The story, in brief: In 2014 the Delhi High Court ruled that both the BJP and the Congress were in violation of the FCRA when the parties accepted contributions from Vedanta, the London-based MNC.
The government appealed; the case is now in the Supreme Court. And meanwhile, Finance Minister Arun Jaitley slipped a clause into the latest Finance Bill by which he — with retrospective effect — changed the definition of ‘foreign companies’, so that Vedanta is now an ‘Indian company’. In other words, he changed legal definitions in order to make kosher what the court said is a criminal act.
The full details here, as reported in The Wire.
Keep this story and the implications in mind when you next wonder why the BJP, having made the many scams of the Congress its main election issue, is now dragging its collective feet on every single one of them.
Maharashtra Chief Minister and BJP leader Devendra Fadnavis says those who do not chant ‘Bharat Mata Ki Jai’ should leave the country.
RSS chief Mohan Bhagwat says no one should be forced to say “Bharat Mata Ki Jai”.
Smriti Irani wants the national flag to be flown “prominently and proudly” at all universities in order to instil the spirit of nationalism.
The RSS number two Bhaiyyaji Joshi is ambivalent about the tiranga and makes the case for the bhagwa dhwaj — and also for Vande Mataram as opposed to Jana Gana Mana.
Now I am confused. And judging by all these remarks, so are the nationalists.
PS: Today is the big game: West Indies and England, in the final of the World T20 Cup. See you on Twitter for that one. In passing, here is the post-semifinal analysis I did for the Huffington Post a couple of days ago.
The irony of India’s batting effort was that through every phase of the game, we outperformed our par for this tournament. During the power plays, India has averaged 5.7. In this game, it was 9.1. In the mid overs (7-15), we averaged 6.8
coming into this game. Here, we averaged 8. At the death, we average 9. Here, it was 13. By any yardstick, this was our best batting performance in the tournament. Yet, the number that will hover over any post-mortem is “8” – the number of batting resources left unused.
Tomorrow, HRD Minister Smriti Irani will release the results of a government survey on top universities. The survey will say that India’s two best universities are JNU and Hyderabad University.
You could wiggle out of that one by suggesting that surveys are always subjective, except that its findings are validated by the National Institutions Ranking Framework — a body created by Ms Irani’s ministry last year.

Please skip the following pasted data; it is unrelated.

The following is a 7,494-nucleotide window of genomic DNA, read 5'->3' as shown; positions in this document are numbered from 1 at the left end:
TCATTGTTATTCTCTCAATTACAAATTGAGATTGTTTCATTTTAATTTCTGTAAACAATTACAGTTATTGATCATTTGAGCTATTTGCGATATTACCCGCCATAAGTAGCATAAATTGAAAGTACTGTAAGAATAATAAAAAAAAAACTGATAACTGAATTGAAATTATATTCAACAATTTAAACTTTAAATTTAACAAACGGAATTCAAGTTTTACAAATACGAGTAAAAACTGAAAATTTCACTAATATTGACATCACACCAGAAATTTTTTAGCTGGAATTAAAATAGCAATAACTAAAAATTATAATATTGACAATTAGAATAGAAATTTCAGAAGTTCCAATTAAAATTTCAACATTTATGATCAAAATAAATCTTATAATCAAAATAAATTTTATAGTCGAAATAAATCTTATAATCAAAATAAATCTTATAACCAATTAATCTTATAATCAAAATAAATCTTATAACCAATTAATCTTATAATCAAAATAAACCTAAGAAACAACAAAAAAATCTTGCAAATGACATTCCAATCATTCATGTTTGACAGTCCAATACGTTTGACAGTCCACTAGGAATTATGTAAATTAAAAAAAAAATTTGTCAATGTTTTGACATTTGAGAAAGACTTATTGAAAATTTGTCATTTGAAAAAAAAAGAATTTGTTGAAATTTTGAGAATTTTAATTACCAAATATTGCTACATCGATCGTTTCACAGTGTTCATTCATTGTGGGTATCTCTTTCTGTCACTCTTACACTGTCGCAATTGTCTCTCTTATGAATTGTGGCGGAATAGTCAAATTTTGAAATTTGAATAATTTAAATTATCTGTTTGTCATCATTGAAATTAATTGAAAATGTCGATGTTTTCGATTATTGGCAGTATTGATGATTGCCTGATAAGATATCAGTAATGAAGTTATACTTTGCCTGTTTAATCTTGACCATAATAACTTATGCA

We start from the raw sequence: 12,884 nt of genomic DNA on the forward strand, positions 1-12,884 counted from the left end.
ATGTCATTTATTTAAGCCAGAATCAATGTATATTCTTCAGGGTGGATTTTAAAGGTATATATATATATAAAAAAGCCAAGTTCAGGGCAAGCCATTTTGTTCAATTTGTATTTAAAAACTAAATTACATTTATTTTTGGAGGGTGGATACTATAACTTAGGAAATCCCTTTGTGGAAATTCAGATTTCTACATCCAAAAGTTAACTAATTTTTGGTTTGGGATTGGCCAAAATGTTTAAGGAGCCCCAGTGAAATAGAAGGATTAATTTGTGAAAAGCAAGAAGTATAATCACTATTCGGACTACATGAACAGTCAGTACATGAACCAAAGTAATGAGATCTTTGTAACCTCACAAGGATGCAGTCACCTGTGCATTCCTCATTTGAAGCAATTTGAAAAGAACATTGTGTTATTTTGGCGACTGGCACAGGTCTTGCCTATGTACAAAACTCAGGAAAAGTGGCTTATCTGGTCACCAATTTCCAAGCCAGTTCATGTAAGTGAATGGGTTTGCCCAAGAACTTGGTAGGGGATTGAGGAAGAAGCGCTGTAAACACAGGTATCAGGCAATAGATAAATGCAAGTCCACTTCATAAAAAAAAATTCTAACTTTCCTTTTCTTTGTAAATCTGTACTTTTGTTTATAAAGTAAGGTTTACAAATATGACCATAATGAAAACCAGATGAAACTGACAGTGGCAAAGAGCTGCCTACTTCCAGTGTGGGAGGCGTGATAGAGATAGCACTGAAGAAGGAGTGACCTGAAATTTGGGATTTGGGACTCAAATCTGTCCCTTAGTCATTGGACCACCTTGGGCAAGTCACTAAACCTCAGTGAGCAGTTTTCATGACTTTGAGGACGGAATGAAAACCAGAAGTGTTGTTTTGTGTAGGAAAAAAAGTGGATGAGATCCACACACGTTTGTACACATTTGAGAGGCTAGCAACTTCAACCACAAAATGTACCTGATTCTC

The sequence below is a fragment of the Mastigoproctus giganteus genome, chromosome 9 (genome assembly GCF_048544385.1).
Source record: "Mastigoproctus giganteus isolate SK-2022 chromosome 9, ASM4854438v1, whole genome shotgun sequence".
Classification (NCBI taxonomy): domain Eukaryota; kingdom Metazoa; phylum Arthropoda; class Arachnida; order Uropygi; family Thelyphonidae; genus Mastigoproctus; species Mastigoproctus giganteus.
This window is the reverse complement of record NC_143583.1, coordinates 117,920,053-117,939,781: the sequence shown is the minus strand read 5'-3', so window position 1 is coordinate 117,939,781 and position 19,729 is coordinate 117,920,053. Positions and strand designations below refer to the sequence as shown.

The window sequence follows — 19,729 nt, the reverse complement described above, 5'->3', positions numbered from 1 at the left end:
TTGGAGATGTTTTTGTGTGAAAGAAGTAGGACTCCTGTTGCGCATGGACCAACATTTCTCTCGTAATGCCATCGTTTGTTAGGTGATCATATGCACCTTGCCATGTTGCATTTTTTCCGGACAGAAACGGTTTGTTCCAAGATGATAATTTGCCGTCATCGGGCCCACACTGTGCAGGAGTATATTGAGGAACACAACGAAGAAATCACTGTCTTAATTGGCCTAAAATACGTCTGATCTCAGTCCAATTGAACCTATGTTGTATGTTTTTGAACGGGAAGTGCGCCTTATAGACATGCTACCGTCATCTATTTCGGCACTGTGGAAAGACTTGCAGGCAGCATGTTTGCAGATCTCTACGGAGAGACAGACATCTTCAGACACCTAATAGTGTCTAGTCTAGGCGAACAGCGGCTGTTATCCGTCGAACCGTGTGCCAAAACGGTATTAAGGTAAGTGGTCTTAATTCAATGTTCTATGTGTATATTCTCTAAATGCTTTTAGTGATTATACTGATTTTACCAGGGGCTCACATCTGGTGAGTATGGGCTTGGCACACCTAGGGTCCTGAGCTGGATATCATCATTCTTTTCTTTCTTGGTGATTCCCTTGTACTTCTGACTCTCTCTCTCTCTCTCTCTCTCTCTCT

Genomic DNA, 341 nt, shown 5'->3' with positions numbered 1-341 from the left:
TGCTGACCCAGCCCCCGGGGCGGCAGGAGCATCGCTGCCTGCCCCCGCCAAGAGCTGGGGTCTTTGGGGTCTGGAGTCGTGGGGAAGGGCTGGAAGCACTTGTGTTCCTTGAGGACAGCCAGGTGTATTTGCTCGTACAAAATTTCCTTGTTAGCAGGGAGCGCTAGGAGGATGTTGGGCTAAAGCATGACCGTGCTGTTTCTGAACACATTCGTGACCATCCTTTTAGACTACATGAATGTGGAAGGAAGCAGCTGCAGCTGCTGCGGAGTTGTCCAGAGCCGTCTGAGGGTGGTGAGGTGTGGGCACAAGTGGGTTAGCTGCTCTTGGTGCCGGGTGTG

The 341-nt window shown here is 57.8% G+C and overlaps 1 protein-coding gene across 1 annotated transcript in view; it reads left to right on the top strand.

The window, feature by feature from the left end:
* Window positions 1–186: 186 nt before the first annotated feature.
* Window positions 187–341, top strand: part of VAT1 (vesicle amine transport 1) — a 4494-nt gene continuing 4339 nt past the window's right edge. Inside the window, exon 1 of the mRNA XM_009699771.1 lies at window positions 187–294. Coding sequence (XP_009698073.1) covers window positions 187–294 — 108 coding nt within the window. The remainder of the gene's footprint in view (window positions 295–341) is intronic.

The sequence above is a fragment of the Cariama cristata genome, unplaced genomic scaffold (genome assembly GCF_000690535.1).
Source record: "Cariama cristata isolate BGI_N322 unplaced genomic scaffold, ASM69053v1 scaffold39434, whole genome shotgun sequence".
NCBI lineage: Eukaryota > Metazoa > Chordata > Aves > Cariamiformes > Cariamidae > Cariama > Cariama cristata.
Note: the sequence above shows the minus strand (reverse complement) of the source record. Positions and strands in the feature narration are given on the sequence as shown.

The date of the survey is not — unfortunately for the “nest of anti-nationals who engage in politics and do not study” brigade — April 1.
Much to write about, folks, but also much to deal with in that space we call real life. So off this for a bit; hopefully back later this evening.
Meanwhile, open thread — for you to bring up whatever caught your eye. See you soon.
That is how Ramesh Srivats assessed Virat Kohli’s place in the pantheon, in response to a reader question on whether VK is the next SRT: “He is the first Virat”.
The full “beer pe baashan” video above. (Okay, not “full” — the full version of conversations that take place when we get down to beer sessions is strictly NSFW. Oh, and apologies for the delay — things got unexpectedly undone).
In a piece as immaculately paced as the innings it celebrates, Siddharth Vaidhyanathan cuts to the beating heart of a Kohli special. By the end of it, Sid says, the real shock of what was accomplished is that it came as no shock at all.
That sense of inevitability is what kept Ramesh Srivats and I going over several more beers after we were done recording the latest episode of Gyandromeda, above. That, and the conundrum of the “thinking cricketer”.
The best shot that Virat Kohli played this Sunday came after the match.
As he coped with the aftertaste of adrenalin, and as adoring teammates, past greats and present opponents took to social media to exhaust their stock of superlatives, Kohli’s first thought was this:
Politicians on the stump are a source of endless joy. Here, Amit Shah in Assam:
“We all know that Assam is the land of the brave. It is the land where Sukapha (Ahom king) had defeated the Mughals 17 times and drove them away. The same land is now being allowed to become the abode of illegal Bangladeshi infiltrators by the Congress government.
It’s a nice story. But, as I was pointing out on my Facebook page last night, some inconvenient facts get in the way of it. Sukhapaa, founder of the Ahom kingdom, died in 1268. Babar defeated Ibrahim Lodi and established the Mughal dynasty in 1526. Quite a feat, then, for the Ahom king to have defeated unnamed Mughals three centuries after his death.
PS: A meeting over lunch (which hopefully will be long, and liquid) and *the* game this evening, so am off blog for the duration. Have a happy Sunday, folks.